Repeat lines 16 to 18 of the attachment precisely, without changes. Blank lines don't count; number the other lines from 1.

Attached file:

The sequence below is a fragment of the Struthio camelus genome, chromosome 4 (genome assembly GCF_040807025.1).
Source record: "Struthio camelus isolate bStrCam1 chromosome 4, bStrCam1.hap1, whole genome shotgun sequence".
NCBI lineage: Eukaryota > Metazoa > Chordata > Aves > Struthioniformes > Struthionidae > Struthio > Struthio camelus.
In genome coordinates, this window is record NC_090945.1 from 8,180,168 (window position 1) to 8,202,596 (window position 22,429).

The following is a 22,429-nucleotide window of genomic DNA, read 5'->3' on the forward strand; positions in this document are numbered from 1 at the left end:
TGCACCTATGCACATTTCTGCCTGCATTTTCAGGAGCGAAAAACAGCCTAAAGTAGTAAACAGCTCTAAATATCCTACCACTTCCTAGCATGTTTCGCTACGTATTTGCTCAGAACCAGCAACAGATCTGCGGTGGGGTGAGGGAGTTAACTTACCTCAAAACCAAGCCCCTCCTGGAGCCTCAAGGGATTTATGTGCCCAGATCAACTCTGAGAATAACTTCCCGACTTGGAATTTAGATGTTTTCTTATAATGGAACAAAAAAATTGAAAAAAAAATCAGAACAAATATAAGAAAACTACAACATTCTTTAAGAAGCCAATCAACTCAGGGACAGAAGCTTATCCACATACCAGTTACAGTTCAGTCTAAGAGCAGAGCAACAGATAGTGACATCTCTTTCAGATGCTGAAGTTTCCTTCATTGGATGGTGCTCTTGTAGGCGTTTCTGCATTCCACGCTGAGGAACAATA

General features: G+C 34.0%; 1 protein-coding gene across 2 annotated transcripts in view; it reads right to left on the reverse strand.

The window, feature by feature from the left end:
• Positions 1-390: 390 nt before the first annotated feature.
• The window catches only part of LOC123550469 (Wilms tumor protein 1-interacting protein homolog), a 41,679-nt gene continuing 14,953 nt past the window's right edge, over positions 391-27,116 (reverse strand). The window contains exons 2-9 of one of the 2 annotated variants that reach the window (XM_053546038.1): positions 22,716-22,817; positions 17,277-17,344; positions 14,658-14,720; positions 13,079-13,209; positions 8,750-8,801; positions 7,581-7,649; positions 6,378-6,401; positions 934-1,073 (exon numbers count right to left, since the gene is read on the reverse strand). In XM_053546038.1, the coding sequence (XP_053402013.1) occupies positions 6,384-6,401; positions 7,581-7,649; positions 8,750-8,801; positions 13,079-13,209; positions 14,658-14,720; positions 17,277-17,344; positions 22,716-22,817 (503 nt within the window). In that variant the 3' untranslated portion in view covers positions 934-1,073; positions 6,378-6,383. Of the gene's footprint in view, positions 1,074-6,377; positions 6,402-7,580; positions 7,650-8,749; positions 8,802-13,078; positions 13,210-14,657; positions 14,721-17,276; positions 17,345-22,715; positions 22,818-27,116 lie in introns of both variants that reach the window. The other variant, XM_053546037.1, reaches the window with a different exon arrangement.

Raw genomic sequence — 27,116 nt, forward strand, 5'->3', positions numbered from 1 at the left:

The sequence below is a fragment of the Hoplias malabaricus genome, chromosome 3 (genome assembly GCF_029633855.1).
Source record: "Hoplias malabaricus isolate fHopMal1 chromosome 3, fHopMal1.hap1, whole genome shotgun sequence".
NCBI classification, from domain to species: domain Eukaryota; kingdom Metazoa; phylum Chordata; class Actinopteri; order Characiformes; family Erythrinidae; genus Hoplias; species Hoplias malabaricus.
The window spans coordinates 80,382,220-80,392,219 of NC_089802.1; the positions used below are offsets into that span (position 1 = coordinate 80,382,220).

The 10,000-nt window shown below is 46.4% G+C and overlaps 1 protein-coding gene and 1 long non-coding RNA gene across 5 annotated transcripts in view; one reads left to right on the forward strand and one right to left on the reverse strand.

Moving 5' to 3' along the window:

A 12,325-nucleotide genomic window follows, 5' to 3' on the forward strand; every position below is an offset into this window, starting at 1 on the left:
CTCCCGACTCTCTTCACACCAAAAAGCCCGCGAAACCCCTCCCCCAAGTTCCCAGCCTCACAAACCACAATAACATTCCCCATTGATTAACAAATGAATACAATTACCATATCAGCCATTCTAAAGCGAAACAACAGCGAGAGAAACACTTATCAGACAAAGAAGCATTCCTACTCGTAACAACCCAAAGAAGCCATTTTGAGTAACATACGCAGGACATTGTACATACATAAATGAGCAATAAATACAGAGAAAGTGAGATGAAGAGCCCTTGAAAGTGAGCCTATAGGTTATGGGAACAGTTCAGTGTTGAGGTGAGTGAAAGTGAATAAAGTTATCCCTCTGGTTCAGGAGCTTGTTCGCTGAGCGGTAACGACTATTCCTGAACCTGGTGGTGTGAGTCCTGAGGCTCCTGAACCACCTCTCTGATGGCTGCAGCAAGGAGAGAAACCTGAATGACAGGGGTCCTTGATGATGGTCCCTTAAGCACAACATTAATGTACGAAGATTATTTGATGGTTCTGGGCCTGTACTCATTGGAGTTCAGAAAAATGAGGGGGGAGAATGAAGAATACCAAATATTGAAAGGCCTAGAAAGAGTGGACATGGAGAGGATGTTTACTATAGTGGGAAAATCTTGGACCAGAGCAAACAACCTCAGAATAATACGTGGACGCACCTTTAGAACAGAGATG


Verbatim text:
The 10,000-nt window shown below is 46.4% G+C and overlaps 1 protein-coding gene and 1 long non-coding RNA gene across 5 annotated transcripts in view; one reads left to right on the forward strand and one right to left on the reverse strand.

Moving 5' to 3' along the window:

A 12,325-nucleotide genomic window follows, 5' to 3' on the forward strand; every position below is an offset into this window, starting at 1 on the left: